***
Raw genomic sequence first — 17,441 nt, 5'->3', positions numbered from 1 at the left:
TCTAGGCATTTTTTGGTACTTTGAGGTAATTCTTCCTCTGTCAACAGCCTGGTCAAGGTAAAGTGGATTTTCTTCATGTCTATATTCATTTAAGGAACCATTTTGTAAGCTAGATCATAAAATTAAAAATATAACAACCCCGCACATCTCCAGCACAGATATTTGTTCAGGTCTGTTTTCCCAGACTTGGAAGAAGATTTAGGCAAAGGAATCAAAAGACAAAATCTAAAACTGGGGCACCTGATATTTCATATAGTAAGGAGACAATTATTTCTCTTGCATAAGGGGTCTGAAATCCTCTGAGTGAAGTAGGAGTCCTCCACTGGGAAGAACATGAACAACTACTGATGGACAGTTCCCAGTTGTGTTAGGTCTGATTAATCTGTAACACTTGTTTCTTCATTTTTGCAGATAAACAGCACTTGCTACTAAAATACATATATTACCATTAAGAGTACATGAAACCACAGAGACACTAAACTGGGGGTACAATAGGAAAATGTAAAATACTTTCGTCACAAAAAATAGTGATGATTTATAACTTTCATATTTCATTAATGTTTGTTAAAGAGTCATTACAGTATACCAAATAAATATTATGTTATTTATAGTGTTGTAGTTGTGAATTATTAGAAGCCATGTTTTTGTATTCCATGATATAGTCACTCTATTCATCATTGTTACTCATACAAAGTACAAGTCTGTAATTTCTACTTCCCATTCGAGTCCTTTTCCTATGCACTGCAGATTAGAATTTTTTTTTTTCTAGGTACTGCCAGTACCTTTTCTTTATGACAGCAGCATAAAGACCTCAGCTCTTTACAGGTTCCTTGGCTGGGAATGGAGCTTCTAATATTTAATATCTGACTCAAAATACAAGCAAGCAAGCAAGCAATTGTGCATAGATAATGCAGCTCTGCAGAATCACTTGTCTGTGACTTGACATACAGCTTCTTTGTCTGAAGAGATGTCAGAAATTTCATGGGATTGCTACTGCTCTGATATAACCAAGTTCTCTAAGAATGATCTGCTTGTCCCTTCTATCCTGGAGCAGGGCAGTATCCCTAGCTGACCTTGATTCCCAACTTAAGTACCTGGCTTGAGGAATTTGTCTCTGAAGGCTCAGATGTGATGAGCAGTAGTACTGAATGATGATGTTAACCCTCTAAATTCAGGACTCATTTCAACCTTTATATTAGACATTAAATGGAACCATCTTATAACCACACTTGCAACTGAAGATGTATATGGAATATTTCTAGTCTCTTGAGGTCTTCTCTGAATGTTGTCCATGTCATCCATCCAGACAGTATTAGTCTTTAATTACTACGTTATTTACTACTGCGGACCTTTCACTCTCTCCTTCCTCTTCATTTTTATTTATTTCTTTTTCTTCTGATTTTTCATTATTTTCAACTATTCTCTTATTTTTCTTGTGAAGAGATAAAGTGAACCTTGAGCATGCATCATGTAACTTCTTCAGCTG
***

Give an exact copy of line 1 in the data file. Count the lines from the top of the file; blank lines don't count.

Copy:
Raw genomic sequence first — 17,441 nt, 5'->3', positions numbered from 1 at the left: